Like the "olden" days, you know , know like , Oh my goodness. So that's exciting. That's exciting. And, you know, I feel like this is something that we truly are all in together. And I feel confident to say that we all are looking forward to the end of this, this whole situation. All right . Thank you so much, Dr. Mehta for joining us on Change Makers, right .

Dr. Meador:

Take care.

Sara:

In an effort to find out how those with visual impairments were impacted educationally during the height of COVID APH and AFB were two of 19 organizations, companies, and universities that collaborated on a project to find out how children learning from home received a quality education. We have AFP's Director of Research, Dr. L Penny Rosenblum here to talk about what they found and what changes were made to ensure quality education continued. Hello, Dr. Rosenblum and welcome to Change Makers. Well, thank you so much for having me. I'm excited to be here to talk to you about how COVID-19 has impacted education of our students with visual impairments in the last year. Good. Okay. Well, let's see. Can you share with us the work you and your colleagues have done in the last year related to COVID-19 in the education of visually impaired children? Absolutely. So when we first started to see a shift from students , um, in brick and mortar.

Dr. Rosenblum:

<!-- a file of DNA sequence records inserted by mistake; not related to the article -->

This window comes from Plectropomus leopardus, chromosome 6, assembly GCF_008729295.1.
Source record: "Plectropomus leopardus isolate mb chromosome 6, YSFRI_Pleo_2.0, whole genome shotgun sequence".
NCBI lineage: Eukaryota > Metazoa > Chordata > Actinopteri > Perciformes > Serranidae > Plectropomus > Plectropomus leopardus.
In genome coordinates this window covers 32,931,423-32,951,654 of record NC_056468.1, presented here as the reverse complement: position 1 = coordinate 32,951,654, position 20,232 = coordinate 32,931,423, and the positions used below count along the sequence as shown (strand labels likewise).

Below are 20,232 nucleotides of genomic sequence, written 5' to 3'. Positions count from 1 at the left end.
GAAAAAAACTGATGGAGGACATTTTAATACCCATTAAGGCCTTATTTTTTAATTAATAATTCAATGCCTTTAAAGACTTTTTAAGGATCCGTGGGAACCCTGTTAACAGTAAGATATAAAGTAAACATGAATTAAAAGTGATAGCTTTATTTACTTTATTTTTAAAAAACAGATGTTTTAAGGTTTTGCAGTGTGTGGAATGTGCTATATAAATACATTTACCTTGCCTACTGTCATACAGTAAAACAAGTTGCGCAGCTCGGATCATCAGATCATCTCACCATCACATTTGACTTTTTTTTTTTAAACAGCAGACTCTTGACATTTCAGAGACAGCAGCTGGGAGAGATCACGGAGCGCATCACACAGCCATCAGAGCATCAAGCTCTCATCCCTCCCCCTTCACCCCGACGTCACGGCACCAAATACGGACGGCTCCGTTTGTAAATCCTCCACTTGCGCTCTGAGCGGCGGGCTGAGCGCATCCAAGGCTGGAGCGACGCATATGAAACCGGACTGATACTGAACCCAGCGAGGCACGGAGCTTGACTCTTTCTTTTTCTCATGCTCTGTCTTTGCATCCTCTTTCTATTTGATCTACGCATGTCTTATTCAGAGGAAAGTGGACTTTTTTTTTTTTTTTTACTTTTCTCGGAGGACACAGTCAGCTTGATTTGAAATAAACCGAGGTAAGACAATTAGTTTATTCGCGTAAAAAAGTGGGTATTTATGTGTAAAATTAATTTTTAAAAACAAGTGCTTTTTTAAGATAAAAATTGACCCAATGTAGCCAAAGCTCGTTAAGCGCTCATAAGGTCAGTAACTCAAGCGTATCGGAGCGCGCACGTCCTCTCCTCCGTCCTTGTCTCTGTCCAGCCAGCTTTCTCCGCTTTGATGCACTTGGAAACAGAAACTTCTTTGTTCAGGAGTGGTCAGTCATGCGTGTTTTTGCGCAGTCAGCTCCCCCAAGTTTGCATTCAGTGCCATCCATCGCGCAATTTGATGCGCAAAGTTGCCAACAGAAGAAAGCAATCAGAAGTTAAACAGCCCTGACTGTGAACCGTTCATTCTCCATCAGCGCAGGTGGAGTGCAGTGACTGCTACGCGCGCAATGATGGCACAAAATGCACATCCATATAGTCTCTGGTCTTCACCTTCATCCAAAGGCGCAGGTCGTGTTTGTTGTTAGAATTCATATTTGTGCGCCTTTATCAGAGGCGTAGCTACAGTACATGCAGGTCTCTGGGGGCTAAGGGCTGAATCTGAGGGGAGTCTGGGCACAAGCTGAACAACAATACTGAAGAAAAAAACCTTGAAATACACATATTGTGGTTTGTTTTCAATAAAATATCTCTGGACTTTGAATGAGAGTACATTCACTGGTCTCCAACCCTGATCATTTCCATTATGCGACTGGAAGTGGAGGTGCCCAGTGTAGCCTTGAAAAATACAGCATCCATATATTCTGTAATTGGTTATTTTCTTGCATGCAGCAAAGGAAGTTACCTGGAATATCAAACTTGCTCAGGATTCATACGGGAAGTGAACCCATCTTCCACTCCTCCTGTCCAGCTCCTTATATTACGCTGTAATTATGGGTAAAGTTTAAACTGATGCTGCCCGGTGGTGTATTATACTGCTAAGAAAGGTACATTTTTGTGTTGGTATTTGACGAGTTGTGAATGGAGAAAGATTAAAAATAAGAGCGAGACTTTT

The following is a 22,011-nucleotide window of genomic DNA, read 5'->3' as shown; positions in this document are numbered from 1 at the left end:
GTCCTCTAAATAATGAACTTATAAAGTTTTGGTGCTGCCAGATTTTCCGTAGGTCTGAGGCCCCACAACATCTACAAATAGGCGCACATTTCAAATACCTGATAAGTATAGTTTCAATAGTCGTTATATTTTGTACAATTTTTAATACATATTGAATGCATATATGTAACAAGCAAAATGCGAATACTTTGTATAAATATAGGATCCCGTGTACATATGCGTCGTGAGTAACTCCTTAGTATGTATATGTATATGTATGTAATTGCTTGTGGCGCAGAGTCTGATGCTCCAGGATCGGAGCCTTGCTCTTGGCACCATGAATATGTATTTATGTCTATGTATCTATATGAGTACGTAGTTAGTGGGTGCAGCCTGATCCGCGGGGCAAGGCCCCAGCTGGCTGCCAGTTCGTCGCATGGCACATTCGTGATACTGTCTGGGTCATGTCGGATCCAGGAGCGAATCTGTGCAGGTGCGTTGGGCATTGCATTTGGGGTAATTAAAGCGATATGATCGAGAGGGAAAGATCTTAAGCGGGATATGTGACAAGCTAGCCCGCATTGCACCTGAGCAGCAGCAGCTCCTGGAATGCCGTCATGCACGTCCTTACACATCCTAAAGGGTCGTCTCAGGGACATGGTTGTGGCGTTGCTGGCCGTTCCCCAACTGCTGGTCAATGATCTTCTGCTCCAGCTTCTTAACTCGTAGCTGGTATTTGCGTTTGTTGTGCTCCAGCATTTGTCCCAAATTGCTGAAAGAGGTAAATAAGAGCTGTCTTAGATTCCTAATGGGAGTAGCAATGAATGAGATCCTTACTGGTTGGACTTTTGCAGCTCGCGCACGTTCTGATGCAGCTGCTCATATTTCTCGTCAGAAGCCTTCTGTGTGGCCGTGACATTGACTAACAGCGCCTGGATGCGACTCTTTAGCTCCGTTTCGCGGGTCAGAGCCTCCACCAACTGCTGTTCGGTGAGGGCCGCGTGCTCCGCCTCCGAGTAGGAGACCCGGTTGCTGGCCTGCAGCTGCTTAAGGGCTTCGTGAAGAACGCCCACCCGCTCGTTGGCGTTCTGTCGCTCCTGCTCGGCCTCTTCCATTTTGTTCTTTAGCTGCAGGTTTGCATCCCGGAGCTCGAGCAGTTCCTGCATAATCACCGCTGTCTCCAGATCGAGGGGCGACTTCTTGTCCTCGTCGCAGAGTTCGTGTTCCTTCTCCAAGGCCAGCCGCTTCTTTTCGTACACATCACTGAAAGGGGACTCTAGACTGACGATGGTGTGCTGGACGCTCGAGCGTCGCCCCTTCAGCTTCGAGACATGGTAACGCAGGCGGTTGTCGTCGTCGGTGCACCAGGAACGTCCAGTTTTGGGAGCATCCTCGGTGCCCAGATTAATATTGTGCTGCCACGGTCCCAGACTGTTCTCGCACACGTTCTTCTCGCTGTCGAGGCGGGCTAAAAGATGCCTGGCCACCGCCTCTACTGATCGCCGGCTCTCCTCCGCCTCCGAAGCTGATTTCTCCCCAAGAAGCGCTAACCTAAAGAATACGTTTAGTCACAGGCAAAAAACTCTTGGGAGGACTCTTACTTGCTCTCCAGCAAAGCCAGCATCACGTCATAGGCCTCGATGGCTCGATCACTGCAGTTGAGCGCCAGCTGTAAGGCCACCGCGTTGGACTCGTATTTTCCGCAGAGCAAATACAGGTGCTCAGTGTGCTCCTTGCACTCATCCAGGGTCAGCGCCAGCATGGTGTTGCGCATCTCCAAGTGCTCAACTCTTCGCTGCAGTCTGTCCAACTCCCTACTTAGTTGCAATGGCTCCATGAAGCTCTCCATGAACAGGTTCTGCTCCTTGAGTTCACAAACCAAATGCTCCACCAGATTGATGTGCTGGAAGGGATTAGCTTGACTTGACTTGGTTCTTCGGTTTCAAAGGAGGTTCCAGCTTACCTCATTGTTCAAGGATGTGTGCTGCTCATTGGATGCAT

Building, so to speak, to being educated online, it was a very, very quick change back in March and April of 2020. And so a group of us joined together and very quickly put out the access and engagement survey that opened on April 22nd of 2020. We ended up with data for 455 students and 1028 professionals. Um, and these folks were in the U.S . and Canada. So we had really good representation. And part of what we really found was people had very little time to make the shift. So we had gaps and that included professionals who themselves were not comfortable with technology. And first learned, had to learn how to do things like use zoom themselves before they could start supporting their students. We had , um , families who knew that their child used , um, screen reader software, for example, but had no idea how to support their child and actually using that software. So when the student would get into a situation where they weren't sure what to do, there wasn't somebody there who, who knew how to use jaws for example, and can support them. We also had a lot of issues , um , that we saw around accessibility, whether that was the classroom teachers video , um, wasn't accessible. So the teacher of visually impaired students was having to , um, meet with the visually impaired student to go over that video with them. So the student could get the content, whether that was the teacher, visually impaired students didn't have an embosser available to them cause they had no warning that they were leaving the school. So therefore they didn't have a way to prepare braille materials for the student. Our ONM folks, of course, are very hands-on often, you know, as we all know, pounding the pavement and how do you do that virtually? So that was a huge shift on some level, some of these things have changed, but many of these things have not changed. And we know that from 663 individuals who completed a survey during November of 2020, so that we could start to look at well, where are we? Nine months later?